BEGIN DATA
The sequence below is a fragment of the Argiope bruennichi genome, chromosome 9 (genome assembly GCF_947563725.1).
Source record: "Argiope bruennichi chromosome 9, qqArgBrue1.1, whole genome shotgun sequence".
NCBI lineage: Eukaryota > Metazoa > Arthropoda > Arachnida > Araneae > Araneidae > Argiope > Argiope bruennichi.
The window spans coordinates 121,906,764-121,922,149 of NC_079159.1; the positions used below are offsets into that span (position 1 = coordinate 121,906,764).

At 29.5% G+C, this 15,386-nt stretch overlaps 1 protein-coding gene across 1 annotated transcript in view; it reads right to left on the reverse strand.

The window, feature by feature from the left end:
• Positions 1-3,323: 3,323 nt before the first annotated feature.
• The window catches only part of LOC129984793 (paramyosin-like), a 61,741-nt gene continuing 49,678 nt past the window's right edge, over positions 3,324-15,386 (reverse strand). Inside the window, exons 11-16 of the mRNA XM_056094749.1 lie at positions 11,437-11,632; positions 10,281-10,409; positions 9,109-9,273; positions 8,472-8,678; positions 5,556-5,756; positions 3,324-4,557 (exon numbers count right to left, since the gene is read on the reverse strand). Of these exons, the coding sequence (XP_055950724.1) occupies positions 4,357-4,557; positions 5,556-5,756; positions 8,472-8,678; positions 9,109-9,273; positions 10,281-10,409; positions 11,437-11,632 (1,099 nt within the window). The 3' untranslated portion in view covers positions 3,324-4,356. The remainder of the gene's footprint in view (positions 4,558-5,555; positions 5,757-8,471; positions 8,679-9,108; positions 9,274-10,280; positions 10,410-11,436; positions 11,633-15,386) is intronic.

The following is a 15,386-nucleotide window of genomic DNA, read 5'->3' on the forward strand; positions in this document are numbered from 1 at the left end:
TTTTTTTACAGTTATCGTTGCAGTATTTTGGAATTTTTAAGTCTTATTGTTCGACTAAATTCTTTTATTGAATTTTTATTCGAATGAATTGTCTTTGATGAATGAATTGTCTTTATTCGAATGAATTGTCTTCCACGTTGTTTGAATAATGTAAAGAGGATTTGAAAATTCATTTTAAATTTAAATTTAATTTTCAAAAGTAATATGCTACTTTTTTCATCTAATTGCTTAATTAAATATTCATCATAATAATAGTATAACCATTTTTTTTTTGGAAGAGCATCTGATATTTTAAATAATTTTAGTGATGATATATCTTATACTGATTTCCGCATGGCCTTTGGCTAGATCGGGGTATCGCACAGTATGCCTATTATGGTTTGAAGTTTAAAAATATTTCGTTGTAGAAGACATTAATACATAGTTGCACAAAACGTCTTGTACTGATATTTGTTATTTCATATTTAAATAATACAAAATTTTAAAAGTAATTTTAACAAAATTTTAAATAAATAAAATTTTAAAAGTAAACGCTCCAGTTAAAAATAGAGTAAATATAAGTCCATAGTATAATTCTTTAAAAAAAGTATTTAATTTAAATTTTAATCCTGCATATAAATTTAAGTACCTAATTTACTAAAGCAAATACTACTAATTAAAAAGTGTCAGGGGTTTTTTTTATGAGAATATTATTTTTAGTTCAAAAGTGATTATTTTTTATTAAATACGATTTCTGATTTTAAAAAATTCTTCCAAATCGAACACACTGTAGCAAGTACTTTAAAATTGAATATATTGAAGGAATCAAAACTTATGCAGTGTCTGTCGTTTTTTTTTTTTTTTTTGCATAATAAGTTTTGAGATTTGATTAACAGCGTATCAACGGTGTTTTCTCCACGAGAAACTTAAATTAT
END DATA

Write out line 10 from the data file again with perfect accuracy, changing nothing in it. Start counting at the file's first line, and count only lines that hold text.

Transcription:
TTTTTTTACAGTTATCGTTGCAGTATTTTGGAATTTTTAAGTCTTATTGTTCGACTAAATTCTTTTATTGAATTTTTATTCGAATGAATTGTCTTTGATGAATGAATTGTCTTTATTCGAATGAATTGTCTTCCACGTTGTTTGAATAATGTAAAGAGGATTTGAAAATTCATTTTAAATTTAAATTTAATTTTCAAAAGTAATATGCTACTTTTTTCATCTAATTGCTTAATTAAATATTCATCATAATAATAGTATAACCATTTTTTTTTTGGAAGAGCATCTGATATTTTAAATAATTTTAGTGATGATATATCTTATACTGATTTCCGCATGGCCTTTGGCTAGATCGGGGTATCGCACAGTATGCCTATTATGGTTTGAAGTTTAAAAATATTTCGTTGTAGAAGACATTAATACATAGTTGCACAAAACGTCTTGTACTGATATTTGTTATTTCATATTTAAATAATACAAAATTTTAAAAGTAATTTTAACAAAATTTTAAATAAATAAAATTTTAAAAGTAAACGCTCCAGTTAAAAATAGAGTAAATATAAGTCCATAGTATAATTCTTTAAAAAAAGTATTTAATTTAAATTTTAATCCTGCATATAAATTTAAGTACCTAATTTACTAAAGCAAATACTACTAATTAAAAAGTGTCAGGGGTTTTTTTTATGAGAATATTATTTTTAGTTCAAAAGTGATTATTTTTTATTAAATACGATTTCTGATTTTAAAAAATTCTTCCAAATCGAACACACTGTAGCAAGTACTTTAAAATTGAATATATTGAAGGAATCAAAACTTATGCAGTGTCTGTCGTTTTTTTTTTTTTTTTTGCATAATAAGTTTTGAGATTTGATTAACAGCGTATCAACGGTGTTTTCTCCACGAGAAACTTAAATTAT